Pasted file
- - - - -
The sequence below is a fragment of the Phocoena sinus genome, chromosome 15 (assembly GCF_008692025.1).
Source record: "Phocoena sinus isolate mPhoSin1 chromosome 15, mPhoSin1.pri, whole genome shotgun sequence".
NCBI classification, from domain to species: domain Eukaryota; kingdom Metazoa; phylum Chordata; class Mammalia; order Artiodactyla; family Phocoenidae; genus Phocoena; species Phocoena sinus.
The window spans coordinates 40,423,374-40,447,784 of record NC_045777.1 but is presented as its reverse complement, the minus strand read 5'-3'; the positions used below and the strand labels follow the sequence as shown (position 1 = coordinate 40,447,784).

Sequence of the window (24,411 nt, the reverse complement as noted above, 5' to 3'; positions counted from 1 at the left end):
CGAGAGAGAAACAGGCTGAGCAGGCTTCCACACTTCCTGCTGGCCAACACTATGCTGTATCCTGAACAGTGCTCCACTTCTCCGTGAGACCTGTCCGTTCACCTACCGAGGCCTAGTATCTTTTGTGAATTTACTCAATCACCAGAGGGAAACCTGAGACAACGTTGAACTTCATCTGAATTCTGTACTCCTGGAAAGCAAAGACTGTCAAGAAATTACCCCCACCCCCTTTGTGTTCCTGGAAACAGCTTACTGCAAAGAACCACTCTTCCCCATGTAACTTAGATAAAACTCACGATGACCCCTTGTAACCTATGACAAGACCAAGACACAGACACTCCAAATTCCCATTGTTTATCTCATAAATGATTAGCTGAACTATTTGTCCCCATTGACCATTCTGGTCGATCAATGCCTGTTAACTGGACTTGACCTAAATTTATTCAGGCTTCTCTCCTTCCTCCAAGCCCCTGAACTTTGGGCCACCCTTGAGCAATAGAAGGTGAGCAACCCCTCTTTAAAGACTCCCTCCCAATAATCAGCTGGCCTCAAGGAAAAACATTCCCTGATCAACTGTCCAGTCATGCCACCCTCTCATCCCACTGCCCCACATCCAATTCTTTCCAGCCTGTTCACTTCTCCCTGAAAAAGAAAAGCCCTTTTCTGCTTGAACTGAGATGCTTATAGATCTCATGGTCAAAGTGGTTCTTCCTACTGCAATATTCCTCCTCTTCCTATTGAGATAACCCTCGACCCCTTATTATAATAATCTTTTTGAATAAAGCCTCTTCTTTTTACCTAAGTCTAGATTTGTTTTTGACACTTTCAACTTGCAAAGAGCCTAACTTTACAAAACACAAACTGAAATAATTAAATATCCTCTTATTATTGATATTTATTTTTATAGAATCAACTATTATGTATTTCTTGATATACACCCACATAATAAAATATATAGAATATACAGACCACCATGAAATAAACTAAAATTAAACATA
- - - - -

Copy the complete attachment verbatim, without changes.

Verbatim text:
The sequence below is a fragment of the Phocoena sinus genome, chromosome 15 (assembly GCF_008692025.1).
Source record: "Phocoena sinus isolate mPhoSin1 chromosome 15, mPhoSin1.pri, whole genome shotgun sequence".
NCBI classification, from domain to species: domain Eukaryota; kingdom Metazoa; phylum Chordata; class Mammalia; order Artiodactyla; family Phocoenidae; genus Phocoena; species Phocoena sinus.
The window spans coordinates 40,423,374-40,447,784 of record NC_045777.1 but is presented as its reverse complement, the minus strand read 5'-3'; the positions used below and the strand labels follow the sequence as shown (position 1 = coordinate 40,447,784).

Sequence of the window (24,411 nt, the reverse complement as noted above, 5' to 3'; positions counted from 1 at the left end):
CGAGAGAGAAACAGGCTGAGCAGGCTTCCACACTTCCTGCTGGCCAACACTATGCTGTATCCTGAACAGTGCTCCACTTCTCCGTGAGACCTGTCCGTTCACCTACCGAGGCCTAGTATCTTTTGTGAATTTACTCAATCACCAGAGGGAAACCTGAGACAACGTTGAACTTCATCTGAATTCTGTACTCCTGGAAAGCAAAGACTGTCAAGAAATTACCCCCACCCCCTTTGTGTTCCTGGAAACAGCTTACTGCAAAGAACCACTCTTCCCCATGTAACTTAGATAAAACTCACGATGACCCCTTGTAACCTATGACAAGACCAAGACACAGACACTCCAAATTCCCATTGTTTATCTCATAAATGATTAGCTGAACTATTTGTCCCCATTGACCATTCTGGTCGATCAATGCCTGTTAACTGGACTTGACCTAAATTTATTCAGGCTTCTCTCCTTCCTCCAAGCCCCTGAACTTTGGGCCACCCTTGAGCAATAGAAGGTGAGCAACCCCTCTTTAAAGACTCCCTCCCAATAATCAGCTGGCCTCAAGGAAAAACATTCCCTGATCAACTGTCCAGTCATGCCACCCTCTCATCCCACTGCCCCACATCCAATTCTTTCCAGCCTGTTCACTTCTCCCTGAAAAAGAAAAGCCCTTTTCTGCTTGAACTGAGATGCTTATAGATCTCATGGTCAAAGTGGTTCTTCCTACTGCAATATTCCTCCTCTTCCTATTGAGATAACCCTCGACCCCTTATTATAATAATCTTTTTGAATAAAGCCTCTTCTTTTTACCTAAGTCTAGATTTGTTTTTGACACTTTCAACTTGCAAAGAGCCTAACTTTACAAAACACAAACTGAAATAATTAAATATCCTCTTATTATTGATATTTATTTTTATAGAATCAACTATTATGTATTTCTTGATATACACCCACATAATAAAATATATAGAATATACAGACCACCATGAAATAAACTAAAATTAAACATA